We jumped aboard a big huge boat called the Deli that is run by Dolphin Excursions and set out early on Friday morning. Sable Blanc is located across the Gulf of Tadjoura – close to the town of Tadjoura that I visited a couple of weeks ago. Going by boat it took about 2 hours to reach this pristine stretch of white sand, dotted with a newly opened “hotel” and some palaypas, benabs or whatever you choose to call a shady cover on a beach.
I didn’t spend much time on the beach because the snorkeling was AMAZING! This was far and away the best coral reef I have ever seen. The fish were abundant and the colors of the coral crazy cool. I was told the water temperature was 93 degrees (wow!) so it was incredibly easy to spend three hours floating along and looking at underwater life. When it was lunch time, I was a bit nervous to swim from the reef out to the deeper water where the boat was anchored. Not sure how far it was but the water got dark blue and I couldn’t see anything to the right, nothing to the left and definitely not the bottom. It was the strangest feeling – like swimming through the sky at night. Anyways, I convinced a 12 year old boy on the trip to be my chaperone and made it safely on board the boat.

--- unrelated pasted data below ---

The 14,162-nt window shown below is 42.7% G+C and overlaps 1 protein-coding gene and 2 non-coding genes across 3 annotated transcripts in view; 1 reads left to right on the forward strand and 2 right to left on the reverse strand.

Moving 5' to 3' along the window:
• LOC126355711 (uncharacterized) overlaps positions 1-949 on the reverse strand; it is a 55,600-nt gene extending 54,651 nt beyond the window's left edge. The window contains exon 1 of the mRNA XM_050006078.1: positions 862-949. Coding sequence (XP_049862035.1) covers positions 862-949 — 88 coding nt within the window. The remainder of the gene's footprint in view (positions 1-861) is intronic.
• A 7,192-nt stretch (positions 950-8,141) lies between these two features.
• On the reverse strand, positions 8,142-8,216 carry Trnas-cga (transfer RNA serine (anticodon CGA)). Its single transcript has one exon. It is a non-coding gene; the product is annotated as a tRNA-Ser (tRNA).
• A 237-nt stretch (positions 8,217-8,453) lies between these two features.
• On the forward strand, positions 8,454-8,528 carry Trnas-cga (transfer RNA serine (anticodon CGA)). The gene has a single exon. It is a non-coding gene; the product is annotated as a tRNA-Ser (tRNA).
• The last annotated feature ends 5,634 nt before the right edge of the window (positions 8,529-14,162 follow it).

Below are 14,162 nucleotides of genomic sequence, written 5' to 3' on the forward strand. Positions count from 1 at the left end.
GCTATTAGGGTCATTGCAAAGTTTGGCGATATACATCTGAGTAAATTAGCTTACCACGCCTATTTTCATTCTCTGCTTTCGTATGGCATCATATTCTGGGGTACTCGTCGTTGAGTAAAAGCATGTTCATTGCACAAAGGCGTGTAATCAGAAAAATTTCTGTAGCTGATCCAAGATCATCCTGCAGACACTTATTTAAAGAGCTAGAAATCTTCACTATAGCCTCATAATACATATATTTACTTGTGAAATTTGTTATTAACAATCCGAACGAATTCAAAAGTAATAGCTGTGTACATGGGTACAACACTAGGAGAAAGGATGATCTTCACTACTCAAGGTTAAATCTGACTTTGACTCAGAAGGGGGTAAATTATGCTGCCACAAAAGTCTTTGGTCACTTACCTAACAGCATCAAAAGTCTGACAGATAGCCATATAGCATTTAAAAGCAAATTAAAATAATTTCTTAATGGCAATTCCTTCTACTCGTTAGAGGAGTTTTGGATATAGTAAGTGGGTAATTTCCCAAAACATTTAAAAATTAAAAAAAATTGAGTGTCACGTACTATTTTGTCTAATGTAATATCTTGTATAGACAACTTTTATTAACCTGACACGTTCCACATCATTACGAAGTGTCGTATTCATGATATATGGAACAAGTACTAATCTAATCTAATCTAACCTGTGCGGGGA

After lunch a couple of ladies and I took a speedboat to the farthest end of the beach where the rocky land came out to a point and got dropped off to snorkel our way back to the boat.
We set sail for Djibouti city and most folks napped on the way back – myself included – as there was a breeze and the sun was not quite so hot. It was an amazing day and I can’t wait to go back with Orion and Eric in tow.